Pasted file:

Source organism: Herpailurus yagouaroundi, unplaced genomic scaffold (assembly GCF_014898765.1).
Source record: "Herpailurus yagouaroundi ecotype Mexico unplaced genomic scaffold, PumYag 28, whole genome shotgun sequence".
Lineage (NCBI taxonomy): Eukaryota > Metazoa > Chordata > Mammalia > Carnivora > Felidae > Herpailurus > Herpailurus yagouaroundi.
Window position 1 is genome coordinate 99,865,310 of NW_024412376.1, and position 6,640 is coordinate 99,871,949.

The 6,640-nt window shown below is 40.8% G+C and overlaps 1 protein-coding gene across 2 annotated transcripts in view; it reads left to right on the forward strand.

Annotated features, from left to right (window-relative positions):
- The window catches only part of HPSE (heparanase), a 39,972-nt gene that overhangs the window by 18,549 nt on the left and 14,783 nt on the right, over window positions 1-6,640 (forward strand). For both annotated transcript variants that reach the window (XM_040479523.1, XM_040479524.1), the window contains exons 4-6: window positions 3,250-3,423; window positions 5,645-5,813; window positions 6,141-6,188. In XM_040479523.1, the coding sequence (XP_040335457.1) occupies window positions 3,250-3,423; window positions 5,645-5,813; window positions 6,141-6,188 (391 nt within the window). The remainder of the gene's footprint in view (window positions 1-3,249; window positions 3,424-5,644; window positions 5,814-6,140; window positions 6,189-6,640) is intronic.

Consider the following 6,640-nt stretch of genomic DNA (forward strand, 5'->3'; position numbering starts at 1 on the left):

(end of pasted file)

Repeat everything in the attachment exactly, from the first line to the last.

Source organism: Herpailurus yagouaroundi, unplaced genomic scaffold (assembly GCF_014898765.1).
Source record: "Herpailurus yagouaroundi ecotype Mexico unplaced genomic scaffold, PumYag 28, whole genome shotgun sequence".
Lineage (NCBI taxonomy): Eukaryota > Metazoa > Chordata > Mammalia > Carnivora > Felidae > Herpailurus > Herpailurus yagouaroundi.
Window position 1 is genome coordinate 99,865,310 of NW_024412376.1, and position 6,640 is coordinate 99,871,949.

The 6,640-nt window shown below is 40.8% G+C and overlaps 1 protein-coding gene across 2 annotated transcripts in view; it reads left to right on the forward strand.

Annotated features, from left to right (window-relative positions):
- The window catches only part of HPSE (heparanase), a 39,972-nt gene that overhangs the window by 18,549 nt on the left and 14,783 nt on the right, over window positions 1-6,640 (forward strand). For both annotated transcript variants that reach the window (XM_040479523.1, XM_040479524.1), the window contains exons 4-6: window positions 3,250-3,423; window positions 5,645-5,813; window positions 6,141-6,188. In XM_040479523.1, the coding sequence (XP_040335457.1) occupies window positions 3,250-3,423; window positions 5,645-5,813; window positions 6,141-6,188 (391 nt within the window). The remainder of the gene's footprint in view (window positions 1-3,249; window positions 3,424-5,644; window positions 5,814-6,140; window positions 6,189-6,640) is intronic.

Consider the following 6,640-nt stretch of genomic DNA (forward strand, 5'->3'; position numbering starts at 1 on the left):